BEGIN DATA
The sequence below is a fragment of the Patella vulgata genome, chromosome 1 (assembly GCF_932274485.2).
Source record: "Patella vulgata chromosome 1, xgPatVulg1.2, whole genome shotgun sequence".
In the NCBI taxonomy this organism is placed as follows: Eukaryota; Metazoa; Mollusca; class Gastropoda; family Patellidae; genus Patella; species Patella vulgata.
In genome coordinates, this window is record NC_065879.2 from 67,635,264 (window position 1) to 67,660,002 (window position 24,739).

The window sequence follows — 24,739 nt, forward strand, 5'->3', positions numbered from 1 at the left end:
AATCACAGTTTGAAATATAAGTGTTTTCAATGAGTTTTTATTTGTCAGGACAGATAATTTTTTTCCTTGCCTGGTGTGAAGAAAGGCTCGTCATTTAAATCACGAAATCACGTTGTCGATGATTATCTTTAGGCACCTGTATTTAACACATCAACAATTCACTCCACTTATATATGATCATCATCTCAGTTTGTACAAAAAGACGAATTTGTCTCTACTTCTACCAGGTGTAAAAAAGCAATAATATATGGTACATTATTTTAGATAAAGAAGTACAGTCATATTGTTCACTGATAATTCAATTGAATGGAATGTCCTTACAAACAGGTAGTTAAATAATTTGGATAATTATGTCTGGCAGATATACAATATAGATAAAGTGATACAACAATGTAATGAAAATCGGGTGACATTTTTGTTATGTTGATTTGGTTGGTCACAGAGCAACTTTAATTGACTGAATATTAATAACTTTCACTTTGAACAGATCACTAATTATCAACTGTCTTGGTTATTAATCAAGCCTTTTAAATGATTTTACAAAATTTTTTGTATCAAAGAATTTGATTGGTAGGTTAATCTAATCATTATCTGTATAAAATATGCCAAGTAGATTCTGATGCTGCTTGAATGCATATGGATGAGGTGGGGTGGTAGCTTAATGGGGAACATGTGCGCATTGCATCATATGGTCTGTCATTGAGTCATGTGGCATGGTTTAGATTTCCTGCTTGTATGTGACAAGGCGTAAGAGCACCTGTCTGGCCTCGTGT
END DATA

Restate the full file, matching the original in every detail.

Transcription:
The sequence below is a fragment of the Patella vulgata genome, chromosome 1 (assembly GCF_932274485.2).
Source record: "Patella vulgata chromosome 1, xgPatVulg1.2, whole genome shotgun sequence".
In the NCBI taxonomy this organism is placed as follows: Eukaryota; Metazoa; Mollusca; class Gastropoda; family Patellidae; genus Patella; species Patella vulgata.
In genome coordinates, this window is record NC_065879.2 from 67,635,264 (window position 1) to 67,660,002 (window position 24,739).

The window sequence follows — 24,739 nt, forward strand, 5'->3', positions numbered from 1 at the left end:
AATCACAGTTTGAAATATAAGTGTTTTCAATGAGTTTTTATTTGTCAGGACAGATAATTTTTTTCCTTGCCTGGTGTGAAGAAAGGCTCGTCATTTAAATCACGAAATCACGTTGTCGATGATTATCTTTAGGCACCTGTATTTAACACATCAACAATTCACTCCACTTATATATGATCATCATCTCAGTTTGTACAAAAAGACGAATTTGTCTCTACTTCTACCAGGTGTAAAAAAGCAATAATATATGGTACATTATTTTAGATAAAGAAGTACAGTCATATTGTTCACTGATAATTCAATTGAATGGAATGTCCTTACAAACAGGTAGTTAAATAATTTGGATAATTATGTCTGGCAGATATACAATATAGATAAAGTGATACAACAATGTAATGAAAATCGGGTGACATTTTTGTTATGTTGATTTGGTTGGTCACAGAGCAACTTTAATTGACTGAATATTAATAACTTTCACTTTGAACAGATCACTAATTATCAACTGTCTTGGTTATTAATCAAGCCTTTTAAATGATTTTACAAAATTTTTTGTATCAAAGAATTTGATTGGTAGGTTAATCTAATCATTATCTGTATAAAATATGCCAAGTAGATTCTGATGCTGCTTGAATGCATATGGATGAGGTGGGGTGGTAGCTTAATGGGGAACATGTGCGCATTGCATCATATGGTCTGTCATTGAGTCATGTGGCATGGTTTAGATTTCCTGCTTGTATGTGACAAGGCGTAAGAGCACCTGTCTGGCCTCGTGT